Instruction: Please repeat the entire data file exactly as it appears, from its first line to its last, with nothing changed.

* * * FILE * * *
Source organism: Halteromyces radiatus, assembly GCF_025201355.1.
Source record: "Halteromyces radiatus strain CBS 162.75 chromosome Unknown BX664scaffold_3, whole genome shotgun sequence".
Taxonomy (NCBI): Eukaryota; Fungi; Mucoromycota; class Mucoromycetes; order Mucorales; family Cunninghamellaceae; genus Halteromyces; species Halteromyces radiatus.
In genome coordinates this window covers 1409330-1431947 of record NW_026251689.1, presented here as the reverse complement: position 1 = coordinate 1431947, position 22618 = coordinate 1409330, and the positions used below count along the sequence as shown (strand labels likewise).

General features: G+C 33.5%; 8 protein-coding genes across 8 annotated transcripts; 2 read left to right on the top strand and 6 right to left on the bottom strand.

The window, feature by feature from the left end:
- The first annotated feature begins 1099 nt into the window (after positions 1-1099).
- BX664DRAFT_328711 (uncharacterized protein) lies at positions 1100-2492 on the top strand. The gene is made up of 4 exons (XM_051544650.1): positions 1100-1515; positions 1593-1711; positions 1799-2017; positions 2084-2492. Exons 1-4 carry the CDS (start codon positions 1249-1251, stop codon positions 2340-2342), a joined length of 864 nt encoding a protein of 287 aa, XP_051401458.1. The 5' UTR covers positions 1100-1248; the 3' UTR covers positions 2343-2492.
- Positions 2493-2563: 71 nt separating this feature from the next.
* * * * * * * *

Source organism: Halteromyces radiatus, assembly GCF_025201355.1.
Source record: "Halteromyces radiatus strain CBS 162.75 chromosome Unknown BX664scaffold_3, whole genome shotgun sequence".
Taxonomy (NCBI): Eukaryota; Fungi; Mucoromycota; class Mucoromycetes; order Mucorales; family Cunninghamellaceae; genus Halteromyces; species Halteromyces radiatus.
In genome coordinates this window covers 1409330-1431947 of record NW_026251689.1, presented here as the reverse complement: position 1 = coordinate 1431947, position 22618 = coordinate 1409330, and the positions used below count along the sequence as shown (strand labels likewise).

General features: G+C 33.5%; 8 protein-coding genes across 8 annotated transcripts; 2 read left to right on the top strand and 6 right to left on the bottom strand.

The window, feature by feature from the left end:
- The first annotated feature begins 1099 nt into the window (after positions 1-1099).
- BX664DRAFT_328711 (uncharacterized protein) lies at positions 1100-2492 on the top strand. The gene is made up of 4 exons (XM_051544650.1): positions 1100-1515; positions 1593-1711; positions 1799-2017; positions 2084-2492. Exons 1-4 carry the CDS (start codon positions 1249-1251, stop codon positions 2340-2342), a joined length of 864 nt encoding a protein of 287 aa, XP_051401458.1. The 5' UTR covers positions 1100-1248; the 3' UTR covers positions 2343-2492.
- Positions 2493-2563: 71 nt separating this feature from the next.